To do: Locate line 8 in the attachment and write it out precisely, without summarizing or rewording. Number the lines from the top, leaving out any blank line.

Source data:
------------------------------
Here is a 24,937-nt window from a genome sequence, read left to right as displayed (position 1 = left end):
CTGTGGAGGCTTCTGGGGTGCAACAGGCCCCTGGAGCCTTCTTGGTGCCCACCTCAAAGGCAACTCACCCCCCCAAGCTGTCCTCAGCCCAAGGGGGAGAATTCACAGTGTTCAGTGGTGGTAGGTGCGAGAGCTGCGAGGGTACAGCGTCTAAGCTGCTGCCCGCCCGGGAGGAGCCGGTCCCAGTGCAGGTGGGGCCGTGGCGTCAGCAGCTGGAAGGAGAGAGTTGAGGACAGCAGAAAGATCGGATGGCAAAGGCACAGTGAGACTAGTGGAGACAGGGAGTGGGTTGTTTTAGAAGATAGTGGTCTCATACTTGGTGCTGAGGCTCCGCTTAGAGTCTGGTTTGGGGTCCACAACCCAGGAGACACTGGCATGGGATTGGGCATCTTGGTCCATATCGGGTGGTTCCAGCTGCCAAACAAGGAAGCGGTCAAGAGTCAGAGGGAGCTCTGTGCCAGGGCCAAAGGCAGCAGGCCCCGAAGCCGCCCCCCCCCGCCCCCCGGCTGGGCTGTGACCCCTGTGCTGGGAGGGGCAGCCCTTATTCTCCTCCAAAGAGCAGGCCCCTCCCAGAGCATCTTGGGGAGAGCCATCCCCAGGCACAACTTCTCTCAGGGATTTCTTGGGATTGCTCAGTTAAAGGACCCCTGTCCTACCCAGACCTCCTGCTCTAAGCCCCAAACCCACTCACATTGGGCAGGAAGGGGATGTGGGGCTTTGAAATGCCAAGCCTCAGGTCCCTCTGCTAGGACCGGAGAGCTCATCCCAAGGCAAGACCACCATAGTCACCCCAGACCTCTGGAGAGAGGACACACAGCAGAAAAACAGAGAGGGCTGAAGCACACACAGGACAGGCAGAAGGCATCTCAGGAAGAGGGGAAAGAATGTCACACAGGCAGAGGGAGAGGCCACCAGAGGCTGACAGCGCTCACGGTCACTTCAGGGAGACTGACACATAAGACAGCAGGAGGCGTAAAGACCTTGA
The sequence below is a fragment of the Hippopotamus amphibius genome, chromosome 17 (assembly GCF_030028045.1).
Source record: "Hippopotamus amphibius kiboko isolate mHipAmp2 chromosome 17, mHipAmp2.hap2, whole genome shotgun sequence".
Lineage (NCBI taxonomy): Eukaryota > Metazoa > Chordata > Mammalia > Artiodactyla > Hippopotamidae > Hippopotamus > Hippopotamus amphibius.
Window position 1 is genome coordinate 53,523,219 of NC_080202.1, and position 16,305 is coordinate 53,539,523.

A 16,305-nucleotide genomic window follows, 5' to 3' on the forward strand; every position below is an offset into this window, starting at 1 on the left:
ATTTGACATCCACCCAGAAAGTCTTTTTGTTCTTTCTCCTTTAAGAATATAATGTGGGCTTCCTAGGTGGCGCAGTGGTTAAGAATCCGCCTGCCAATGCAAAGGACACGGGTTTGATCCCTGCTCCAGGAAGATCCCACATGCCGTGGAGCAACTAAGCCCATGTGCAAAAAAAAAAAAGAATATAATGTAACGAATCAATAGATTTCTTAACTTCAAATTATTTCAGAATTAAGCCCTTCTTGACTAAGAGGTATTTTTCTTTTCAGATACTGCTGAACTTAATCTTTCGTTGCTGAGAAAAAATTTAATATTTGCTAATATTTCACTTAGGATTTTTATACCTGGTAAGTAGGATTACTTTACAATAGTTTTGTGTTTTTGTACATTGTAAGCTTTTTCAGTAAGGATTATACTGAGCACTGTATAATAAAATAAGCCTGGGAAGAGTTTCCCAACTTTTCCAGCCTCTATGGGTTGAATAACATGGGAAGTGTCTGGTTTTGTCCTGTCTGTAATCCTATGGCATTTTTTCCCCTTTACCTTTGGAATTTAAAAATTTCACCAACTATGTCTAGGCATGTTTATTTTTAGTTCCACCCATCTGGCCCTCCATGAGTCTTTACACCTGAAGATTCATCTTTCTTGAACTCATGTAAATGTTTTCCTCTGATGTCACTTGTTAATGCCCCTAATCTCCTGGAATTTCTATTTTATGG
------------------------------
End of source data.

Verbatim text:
ATTTGACATCCACCCAGAAAGTCTTTTTGTTCTTTCTCCTTTAAGAATATAATGTGGGCTTCCTAGGTGGCGCAGTGGTTAAGAATCCGCCTGCCAATGCAAAGGACACGGGTTTGATCCCTGCTCCAGGAAGATCCCACATGCCGTGGAGCAACTAAGCCCATGTGCAAAAAAAAAAAAGAATATAATGTAACGAATCAATAGATTTCTTAACTTCAAATTATTTCAGAATTAAGCCCTTCTTGACTAAGAGGTATTTTTCTTTTCAGATACTGCTGAACTTAATCTTTCGTTGCTGAGAAAAAATTTAATATTTGCTAATATTTCACTTAGGATTTTTATACCTGGTAAGTAGGATTACTTTACAATAGTTTTGTGTTTTTGTACATTGTAAGCTTTTTCAGTAAGGATTATACTGAGCACTGTATAATAAAATAAGCCTGGGAAGAGTTTCCCAACTTTTCCAGCCTCTATGGGTTGAATAACATGGGAAGTGTCTGGTTTTGTCCTGTCTGTAATCCTATGGCATTTTTTCCCCTTTACCTTTGGAATTTAAAAATTTCACCAACTATGTCTAGGCATGTTTATTTTTAGTTCCACCCATCTGGCCCTCCATGAGTCTTTACACCTGAAGATTCATCTTTCTTGAACTCATGTAAATGTTTTCCTCTGATGTCACTTGTTAATGCCCCTAATCTCCTGGAATTTCTATTTTATGG